Okay, really, can someone answer this? Why is "di" needed here!? I even had another exercise and the sentence was "Lui dice ciao." I kept trying to figure out how "di" was used here. I knew "He says of no" was obviously wrong, so I put "He answers with no." Then I find out the "di" is not even used. Someone please help us!
I asked my friend from Italy about this mysterious "di", and she explained, most of the time, if you leave out the "di" and just say "Lui dice no", you are directly quoting him as saying "no". But with the "di", it is an indirect quote of what he said. He maybe just said "no", or maybe he gave a long-winded answer and you sum it up as "no".
There is less overlap if the example is not him saying yes/no. If you want to say, "He says to go", you'd say "Lui dice di andare". It's not going to be a direct quote like that, because a sane person would probably not just say the infinitive "to go", full stop. So that sentence will always have "di". On the other hand, with "Lui dice ciao", it will always be a direct quote, so you won't ever use "di". If you wanted to say, "He says hi" as an indirect quote in Italian, you'd use a verb instead, and say "Lui ti saluta".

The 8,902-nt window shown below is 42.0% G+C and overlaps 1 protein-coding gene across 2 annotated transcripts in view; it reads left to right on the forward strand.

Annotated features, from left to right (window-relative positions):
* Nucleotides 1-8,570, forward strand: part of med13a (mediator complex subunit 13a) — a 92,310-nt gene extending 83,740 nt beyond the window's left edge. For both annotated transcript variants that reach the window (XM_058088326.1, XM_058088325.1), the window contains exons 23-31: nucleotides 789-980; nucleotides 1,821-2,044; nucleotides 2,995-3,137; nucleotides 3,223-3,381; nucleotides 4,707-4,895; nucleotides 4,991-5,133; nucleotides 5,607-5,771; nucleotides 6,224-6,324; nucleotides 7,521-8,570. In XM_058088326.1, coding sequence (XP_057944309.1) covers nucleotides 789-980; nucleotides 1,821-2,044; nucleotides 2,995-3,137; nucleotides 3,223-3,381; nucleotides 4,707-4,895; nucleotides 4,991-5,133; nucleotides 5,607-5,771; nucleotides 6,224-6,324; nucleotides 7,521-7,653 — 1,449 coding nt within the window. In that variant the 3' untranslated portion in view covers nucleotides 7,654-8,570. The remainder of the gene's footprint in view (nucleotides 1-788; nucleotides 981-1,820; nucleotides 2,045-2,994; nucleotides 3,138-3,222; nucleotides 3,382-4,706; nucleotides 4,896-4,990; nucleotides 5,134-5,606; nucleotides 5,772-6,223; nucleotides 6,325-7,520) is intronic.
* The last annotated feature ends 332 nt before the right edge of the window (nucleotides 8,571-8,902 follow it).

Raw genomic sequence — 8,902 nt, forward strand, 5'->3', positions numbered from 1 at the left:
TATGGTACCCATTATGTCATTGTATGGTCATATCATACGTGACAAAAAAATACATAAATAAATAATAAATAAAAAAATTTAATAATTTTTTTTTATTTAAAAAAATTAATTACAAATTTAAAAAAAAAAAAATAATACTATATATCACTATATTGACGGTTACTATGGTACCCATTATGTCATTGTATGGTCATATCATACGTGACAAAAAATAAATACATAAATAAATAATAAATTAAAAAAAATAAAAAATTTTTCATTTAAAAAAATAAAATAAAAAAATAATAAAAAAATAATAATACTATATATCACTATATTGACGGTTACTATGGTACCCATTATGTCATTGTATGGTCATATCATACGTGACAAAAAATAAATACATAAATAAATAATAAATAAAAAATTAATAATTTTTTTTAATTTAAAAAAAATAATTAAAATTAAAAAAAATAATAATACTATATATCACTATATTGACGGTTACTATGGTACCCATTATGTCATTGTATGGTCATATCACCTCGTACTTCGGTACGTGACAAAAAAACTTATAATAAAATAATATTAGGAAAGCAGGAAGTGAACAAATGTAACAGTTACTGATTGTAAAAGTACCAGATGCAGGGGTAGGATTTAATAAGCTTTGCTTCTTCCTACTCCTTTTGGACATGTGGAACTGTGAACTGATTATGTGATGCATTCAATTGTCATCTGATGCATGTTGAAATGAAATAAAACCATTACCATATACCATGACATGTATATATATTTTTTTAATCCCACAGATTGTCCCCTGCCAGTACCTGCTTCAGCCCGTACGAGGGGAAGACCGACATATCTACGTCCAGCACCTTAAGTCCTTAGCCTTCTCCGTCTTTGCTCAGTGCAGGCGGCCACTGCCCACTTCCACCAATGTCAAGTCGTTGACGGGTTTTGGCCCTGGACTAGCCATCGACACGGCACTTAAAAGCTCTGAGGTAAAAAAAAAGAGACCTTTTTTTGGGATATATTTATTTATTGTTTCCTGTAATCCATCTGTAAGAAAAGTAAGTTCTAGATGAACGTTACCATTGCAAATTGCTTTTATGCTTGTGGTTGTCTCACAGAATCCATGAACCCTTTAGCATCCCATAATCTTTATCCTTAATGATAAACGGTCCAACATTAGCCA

I hope this helps clear things up!
I am also a Spanish speaker. So, when we say "He says no" we say "El dice no" or also say "El dice que no". The traduction for the last one would be sometging like "He says that no" Sounds weird, yeah, but It actually makes sense for a Spanish speaker. So, with italian "Lui dice di no" the english traduction should be "He says that no"